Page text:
Many persons with substance abuse actually choose to change their behavior on their own.35 However, for those who are not ready to change, motivational interviewing approaches may help.36 Motivational interviewing is a brief, patient-centered, directive approach that emphasizes personal choice and responsibility. It has demonstrated efficacy with addiction populations related to both quitting/cutting down on substance use or accepting formal treatment. In addition, research has shown that contingency management techniques, most notably voucher-based reinforcement therapy, can help patients achieve abstinence from various substances of abuse including cocaine and other stimulants, opioids, marijuana, tobacco, and alcohol.37 Voucher-based reinforcement therapy has also shown efficacy in promoting adherence to pharmacotherapy, psycho- therapy, and other support services
Cognitive-behavioral therapy (CBT) is a relatively brief treatment approach that often serves as the foundation of psychosocial intervention for patients with addictions. CBT typically combines psychoeducation, functional analysis, skill-building, environmental modification and contingency management, examination of dysfunctional thinking, coping skills training, and other techniques. The therapist will teach and encourage more adaptive thinking, work with the patient to address barriers to sobriety, teach alternative coping strategies, and assist the patient to identify and elicit social support. Marital and/or family therapy may also be used to augment other interventions in order to decrease environmental conflict and improve support, because this is generally associated with greater success in maintaining recovery.38
Participation in a 12-step program (eg, Alcoholics or Narcotics Anonymous, Double Trouble in Recovery) is beneficial for many individuals with an addiction disorder.39 Although some individuals are hesitant to join these groups, psychiatrists can assist these patients through "12-step facilitation."40 This approach involves providing psychoeducation and focusing on 3 core topics:
Alcoholics Anonymous is currently the most popular mutual-help group for Americans with alcohol addiction, but even those with dual diagnosis benefit from participation in a 12-step program.41 Indeed, participation in a 12-step program is associated with increased self-efficacy for abstinence and spirituality.42 Participants who help others show lower rates of relapse, and most participants in the later stages of recovery continue to help other addicts.42,43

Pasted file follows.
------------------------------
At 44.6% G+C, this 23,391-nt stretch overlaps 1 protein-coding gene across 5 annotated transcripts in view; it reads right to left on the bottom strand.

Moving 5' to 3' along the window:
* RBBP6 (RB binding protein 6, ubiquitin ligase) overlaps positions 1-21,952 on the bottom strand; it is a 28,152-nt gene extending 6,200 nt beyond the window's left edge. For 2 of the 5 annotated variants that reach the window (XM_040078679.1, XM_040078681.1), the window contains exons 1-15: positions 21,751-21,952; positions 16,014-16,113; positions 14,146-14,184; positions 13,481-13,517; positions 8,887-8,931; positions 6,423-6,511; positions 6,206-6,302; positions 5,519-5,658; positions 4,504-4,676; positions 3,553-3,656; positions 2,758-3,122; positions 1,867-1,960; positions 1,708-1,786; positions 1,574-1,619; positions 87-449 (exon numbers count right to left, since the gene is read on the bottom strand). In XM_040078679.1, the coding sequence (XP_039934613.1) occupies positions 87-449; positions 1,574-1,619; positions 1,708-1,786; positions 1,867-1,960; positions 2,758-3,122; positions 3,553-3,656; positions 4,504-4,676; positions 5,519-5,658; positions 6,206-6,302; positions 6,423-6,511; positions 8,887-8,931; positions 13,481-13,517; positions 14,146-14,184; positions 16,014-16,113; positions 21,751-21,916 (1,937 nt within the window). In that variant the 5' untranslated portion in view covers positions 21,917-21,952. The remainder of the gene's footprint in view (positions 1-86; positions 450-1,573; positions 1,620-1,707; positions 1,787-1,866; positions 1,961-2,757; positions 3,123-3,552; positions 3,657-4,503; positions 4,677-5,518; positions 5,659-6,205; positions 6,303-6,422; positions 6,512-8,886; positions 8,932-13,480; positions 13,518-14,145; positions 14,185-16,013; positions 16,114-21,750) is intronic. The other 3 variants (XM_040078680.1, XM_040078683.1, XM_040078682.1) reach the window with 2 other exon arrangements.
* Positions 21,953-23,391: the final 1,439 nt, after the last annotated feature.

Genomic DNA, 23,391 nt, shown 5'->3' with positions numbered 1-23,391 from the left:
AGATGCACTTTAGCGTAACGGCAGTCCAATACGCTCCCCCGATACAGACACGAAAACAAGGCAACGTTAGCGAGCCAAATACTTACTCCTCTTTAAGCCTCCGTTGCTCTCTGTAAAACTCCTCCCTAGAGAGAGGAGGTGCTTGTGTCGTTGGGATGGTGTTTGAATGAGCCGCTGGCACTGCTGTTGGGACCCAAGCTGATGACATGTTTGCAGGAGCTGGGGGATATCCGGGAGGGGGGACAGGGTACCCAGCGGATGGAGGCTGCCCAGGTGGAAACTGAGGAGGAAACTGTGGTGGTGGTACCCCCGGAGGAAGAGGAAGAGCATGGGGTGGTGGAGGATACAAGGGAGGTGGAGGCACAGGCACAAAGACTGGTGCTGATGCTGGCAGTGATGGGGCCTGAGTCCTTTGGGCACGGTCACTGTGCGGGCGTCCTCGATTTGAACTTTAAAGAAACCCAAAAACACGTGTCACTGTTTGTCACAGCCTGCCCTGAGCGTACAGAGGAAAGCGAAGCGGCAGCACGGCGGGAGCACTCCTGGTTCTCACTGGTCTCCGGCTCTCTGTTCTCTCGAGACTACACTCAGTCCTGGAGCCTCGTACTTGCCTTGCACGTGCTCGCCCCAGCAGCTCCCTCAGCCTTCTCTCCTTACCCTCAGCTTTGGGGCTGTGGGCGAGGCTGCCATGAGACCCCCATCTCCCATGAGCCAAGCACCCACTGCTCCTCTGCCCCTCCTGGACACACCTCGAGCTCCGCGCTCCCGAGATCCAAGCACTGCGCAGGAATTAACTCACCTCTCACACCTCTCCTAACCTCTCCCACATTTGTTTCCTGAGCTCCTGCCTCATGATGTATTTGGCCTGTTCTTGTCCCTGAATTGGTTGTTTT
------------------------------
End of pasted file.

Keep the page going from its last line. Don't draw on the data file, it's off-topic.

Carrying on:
Research and clinical experience also demonstrate the utility of random drug testing as both a preventive tool and a component of treatment for patients with chemical addictions. Although many clinicians rely on self-reports or collateral reports, because of improved accuracy, urine screening is generally viewed as the preferred method for assessing substance use.44 It is also more sensitive and less invasive than blood testing, and it can be augmented by hair testing (for some drugs) to assess for drug use over long periods. Negative findings on drug testing are a common outcome measure in addiction research and an essential component of recovery according to the Betty Ford Institute Consensus Panel.45 When alcohol is the drug of abuse, urine screening for ethyl glucuronide may provide a more sensitive assessment than blood or breath tests.46 Drug testing does not provide information regarding levels of impairment or presence of an addiction; rather, results indicate whether the drug was recently used by the individual.
Several kits that do not require special training to administer are available for rapid testing in the office. Other tests can be sent out for laboratory analysis. Methods to decrease the likelihood of tampering with urine testing (eg, direct urethral supervision, point-of-care testing, and analysis for adulterants and unreliable samples) have been developed and are available as well.47 Drug testing allows clinicians to identify more individuals with substance use disorders, who may otherwise have their disorders misdiagnosed. For example, within an emergency department, up to 45% of admissions are directly related to drug use, and the prevalence of substance-related admissions increases significantly when alcohol use is also considered.48 As "drugged driving" becomes more problematic, and other substance-related visits continue, substance abuse clinicians will likely be enlisted to provide screening and brief interventions in the emergency department.